Triglycerides are a chemical formation common to both animal and vegetable fats. Triglycerides consist of three individual fatty acids that are bound together in a single large molecule. In our bodies these are conveyed via blood plasma, while molecules that are unused are deposited and stored as fat. Almost fats that occur naturally do have triglycerides. There is a lot of misinformation and apprehension about triglycerides but a normal intake of the lipoproteins is encouraged, and it is only higher than normal levels that are regarded as being medically unsafe. The main sources of energy in our diet are proteins and carbohydrates, while triglycerides are a source of twice that amount.
There is a common assumption that triglycerides are present in our bodies as an outcome of the consumption of fats, though this is not entirely true, as carbohydrates are converted into triglycerides as a natural process in the body. For this reason, even a low fat diet that is high in carbohydrates can cause a rise in triglyceride levels. High levels of triglycerides are generally associated with the increased risk of cardiovascular disease or heart attacks, but they are not a primary cause. For any increase in the risks of cardiovascular disease, atherosclerosis, or strokes the body would need to have a high level of LDL or low-density lipoproteins, and a low level of HDL or high density lipoproteins. A triglyceride count alone is therefore not a very accurate indicator for the risk of heart conditions, but a test that measures both LDL and HDL levels, while providing a triglyceride count can be useful.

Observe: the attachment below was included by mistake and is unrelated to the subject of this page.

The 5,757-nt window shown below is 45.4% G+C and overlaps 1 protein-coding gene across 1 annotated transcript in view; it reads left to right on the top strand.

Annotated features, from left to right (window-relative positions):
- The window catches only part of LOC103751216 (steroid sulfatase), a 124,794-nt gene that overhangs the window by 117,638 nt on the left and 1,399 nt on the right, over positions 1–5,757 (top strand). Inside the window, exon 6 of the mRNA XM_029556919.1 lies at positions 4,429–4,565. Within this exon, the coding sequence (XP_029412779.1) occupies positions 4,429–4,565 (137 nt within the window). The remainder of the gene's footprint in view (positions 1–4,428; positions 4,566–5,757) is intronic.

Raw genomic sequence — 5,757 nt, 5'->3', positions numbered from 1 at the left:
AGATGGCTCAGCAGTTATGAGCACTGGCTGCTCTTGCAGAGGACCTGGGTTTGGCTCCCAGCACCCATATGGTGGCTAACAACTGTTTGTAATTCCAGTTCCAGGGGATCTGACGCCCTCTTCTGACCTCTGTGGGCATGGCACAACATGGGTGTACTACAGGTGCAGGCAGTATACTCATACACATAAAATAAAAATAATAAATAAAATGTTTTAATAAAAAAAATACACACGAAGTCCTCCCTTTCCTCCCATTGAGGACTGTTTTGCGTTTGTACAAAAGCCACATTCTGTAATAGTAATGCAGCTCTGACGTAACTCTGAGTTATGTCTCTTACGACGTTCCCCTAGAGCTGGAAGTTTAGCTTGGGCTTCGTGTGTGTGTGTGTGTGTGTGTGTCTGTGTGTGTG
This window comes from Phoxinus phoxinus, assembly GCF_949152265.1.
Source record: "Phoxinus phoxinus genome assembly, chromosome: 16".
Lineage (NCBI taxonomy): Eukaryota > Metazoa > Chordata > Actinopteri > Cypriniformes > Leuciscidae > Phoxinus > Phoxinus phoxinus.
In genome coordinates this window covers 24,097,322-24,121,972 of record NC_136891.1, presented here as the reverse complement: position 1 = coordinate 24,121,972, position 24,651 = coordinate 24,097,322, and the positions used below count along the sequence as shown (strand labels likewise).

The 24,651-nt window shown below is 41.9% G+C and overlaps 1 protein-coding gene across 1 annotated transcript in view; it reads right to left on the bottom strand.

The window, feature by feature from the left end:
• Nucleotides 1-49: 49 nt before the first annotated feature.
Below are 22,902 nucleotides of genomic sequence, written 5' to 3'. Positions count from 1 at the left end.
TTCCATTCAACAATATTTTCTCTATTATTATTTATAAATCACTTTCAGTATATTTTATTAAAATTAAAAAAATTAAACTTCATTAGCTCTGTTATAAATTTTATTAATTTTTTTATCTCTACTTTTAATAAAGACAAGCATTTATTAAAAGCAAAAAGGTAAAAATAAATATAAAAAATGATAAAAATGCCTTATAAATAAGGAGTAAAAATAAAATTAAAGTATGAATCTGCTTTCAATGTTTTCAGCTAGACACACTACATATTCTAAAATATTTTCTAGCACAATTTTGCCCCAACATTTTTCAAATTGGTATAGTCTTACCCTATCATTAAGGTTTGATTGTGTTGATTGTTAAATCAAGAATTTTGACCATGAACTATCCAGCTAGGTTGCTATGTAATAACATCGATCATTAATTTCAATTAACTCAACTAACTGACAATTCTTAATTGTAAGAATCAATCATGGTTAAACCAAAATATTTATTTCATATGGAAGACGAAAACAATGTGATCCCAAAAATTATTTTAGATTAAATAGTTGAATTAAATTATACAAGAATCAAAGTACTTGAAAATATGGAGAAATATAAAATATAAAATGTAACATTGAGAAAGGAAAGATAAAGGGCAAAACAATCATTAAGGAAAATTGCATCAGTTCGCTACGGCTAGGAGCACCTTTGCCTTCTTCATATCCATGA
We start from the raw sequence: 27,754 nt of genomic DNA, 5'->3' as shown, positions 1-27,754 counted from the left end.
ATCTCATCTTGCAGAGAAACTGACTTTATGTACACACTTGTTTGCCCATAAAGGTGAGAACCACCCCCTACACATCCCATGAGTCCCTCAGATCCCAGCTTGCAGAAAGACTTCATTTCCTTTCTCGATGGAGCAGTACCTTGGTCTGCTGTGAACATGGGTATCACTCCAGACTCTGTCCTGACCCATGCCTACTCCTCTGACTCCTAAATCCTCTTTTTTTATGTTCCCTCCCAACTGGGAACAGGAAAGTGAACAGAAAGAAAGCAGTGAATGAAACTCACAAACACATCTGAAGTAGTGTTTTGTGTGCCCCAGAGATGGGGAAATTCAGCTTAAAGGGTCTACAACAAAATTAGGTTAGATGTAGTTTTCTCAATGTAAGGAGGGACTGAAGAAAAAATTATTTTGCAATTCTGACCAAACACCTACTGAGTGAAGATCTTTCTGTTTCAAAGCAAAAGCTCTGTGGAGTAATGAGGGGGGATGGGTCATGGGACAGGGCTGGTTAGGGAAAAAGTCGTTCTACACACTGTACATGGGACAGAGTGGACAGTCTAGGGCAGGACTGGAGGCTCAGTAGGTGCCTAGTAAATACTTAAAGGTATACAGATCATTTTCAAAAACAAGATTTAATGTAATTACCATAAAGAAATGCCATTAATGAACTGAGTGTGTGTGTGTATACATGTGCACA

Excessive levels of triglycerides are however linked with conditions like obesity and pancreatitis. Most health care providers therefore recommend a diet of moderation, with both fat and carbohydrate intake being moderate. High protein diets that usually contain a lot of fat are advised against. These could include diets like the Atkins or South Beach diet as they result in elevated triglyceride levels, resulting from a a consumption of proteins like bacon. Healthier dietary guidelines focus more on serving size or portions rather than on specific nutrients.
To ensure healthy levels of triglycerides it would therefore be wise to ensure a balanced intake of both protein and complex carbohydrates. When considering triglyceride levels it may help to keep in mind this info:
- Normal levels of triglycerides would be lower than 150 mg/dl.
- A reading of 150-199 mg/dl would be a borderline high.
- readings of 200-499 indicate high triglyceride levels,
- any reading of 500 plus would indicate very high Levels
Submitted by M T on January 6, 2010 at 09:01